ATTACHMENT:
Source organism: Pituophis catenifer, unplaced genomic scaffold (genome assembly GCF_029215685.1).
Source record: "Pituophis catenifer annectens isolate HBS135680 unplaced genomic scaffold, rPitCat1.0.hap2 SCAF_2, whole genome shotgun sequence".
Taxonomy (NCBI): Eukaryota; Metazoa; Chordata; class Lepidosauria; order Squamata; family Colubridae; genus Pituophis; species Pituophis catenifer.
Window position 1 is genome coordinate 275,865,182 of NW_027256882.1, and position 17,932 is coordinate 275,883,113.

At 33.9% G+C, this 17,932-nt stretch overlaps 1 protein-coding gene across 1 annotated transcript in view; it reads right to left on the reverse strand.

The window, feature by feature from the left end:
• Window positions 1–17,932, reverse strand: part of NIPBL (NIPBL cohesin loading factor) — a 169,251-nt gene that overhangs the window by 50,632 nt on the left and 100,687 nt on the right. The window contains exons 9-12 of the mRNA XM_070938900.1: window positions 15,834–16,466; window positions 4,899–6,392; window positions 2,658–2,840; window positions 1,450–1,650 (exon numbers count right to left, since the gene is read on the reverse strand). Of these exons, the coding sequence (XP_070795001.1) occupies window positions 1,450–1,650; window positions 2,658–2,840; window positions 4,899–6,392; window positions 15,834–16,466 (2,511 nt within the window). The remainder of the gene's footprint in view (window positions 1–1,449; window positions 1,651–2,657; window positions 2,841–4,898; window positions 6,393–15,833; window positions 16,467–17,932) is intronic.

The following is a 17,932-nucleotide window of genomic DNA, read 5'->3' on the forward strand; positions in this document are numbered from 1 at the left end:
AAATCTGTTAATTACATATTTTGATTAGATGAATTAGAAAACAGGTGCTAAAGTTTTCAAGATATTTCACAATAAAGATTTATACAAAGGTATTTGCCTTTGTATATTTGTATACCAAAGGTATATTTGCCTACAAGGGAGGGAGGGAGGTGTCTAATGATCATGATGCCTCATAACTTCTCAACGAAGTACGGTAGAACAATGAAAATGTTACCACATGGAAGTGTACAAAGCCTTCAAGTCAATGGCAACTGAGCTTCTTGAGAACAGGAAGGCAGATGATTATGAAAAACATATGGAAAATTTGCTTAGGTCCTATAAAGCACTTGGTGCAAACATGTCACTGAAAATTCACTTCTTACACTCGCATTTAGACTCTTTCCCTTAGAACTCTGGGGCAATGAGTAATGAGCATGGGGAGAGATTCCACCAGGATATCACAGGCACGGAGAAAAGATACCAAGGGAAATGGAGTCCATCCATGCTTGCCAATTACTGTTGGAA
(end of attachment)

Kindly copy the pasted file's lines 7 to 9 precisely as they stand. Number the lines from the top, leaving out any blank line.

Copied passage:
• Window positions 1–17,932, reverse strand: part of NIPBL (NIPBL cohesin loading factor) — a 169,251-nt gene that overhangs the window by 50,632 nt on the left and 100,687 nt on the right. The window contains exons 9-12 of the mRNA XM_070938900.1: window positions 15,834–16,466; window positions 4,899–6,392; window positions 2,658–2,840; window positions 1,450–1,650 (exon numbers count right to left, since the gene is read on the reverse strand). Of these exons, the coding sequence (XP_070795001.1) occupies window positions 1,450–1,650; window positions 2,658–2,840; window positions 4,899–6,392; window positions 15,834–16,466 (2,511 nt within the window). The remainder of the gene's footprint in view (window positions 1–1,449; window positions 1,651–2,657; window positions 2,841–4,898; window positions 6,393–15,833; window positions 16,467–17,932) is intronic.

The following is a 17,932-nucleotide window of genomic DNA, read 5'->3' on the forward strand; positions in this document are numbered from 1 at the left end:
AAATCTGTTAATTACATATTTTGATTAGATGAATTAGAAAACAGGTGCTAAAGTTTTCAAGATATTTCACAATAAAGATTTATACAAAGGTATTTGCCTTTGTATATTTGTATACCAAAGGTATATTTGCCTACAAGGGAGGGAGGGAGGTGTCTAATGATCATGATGCCTCATAACTTCTCAACGAAGTACGGTAGAACAATGAAAATGTTACCACATGGAAGTGTACAAAGCCTTCAAGTCAATGGCAACTGAGCTTCTTGAGAACAGGAAGGCAGATGATTATGAAAAACATATGGAAAATTTGCTTAGGTCCTATAAAGCACTTGGTGCAAACATGTCACTGAAAATTCACTTCTTACACTCGCATTTAGACTCTTTCCCTTAGAACTCTGGGGCAATGAGTAATGAGCATGGGGAGAGATTCCACCAGGATATCACAGGCACGGAGAAAAGATACCAAGGGAAATGGAGTCCATCCATGCTTGCCAATTACTGTTGGAA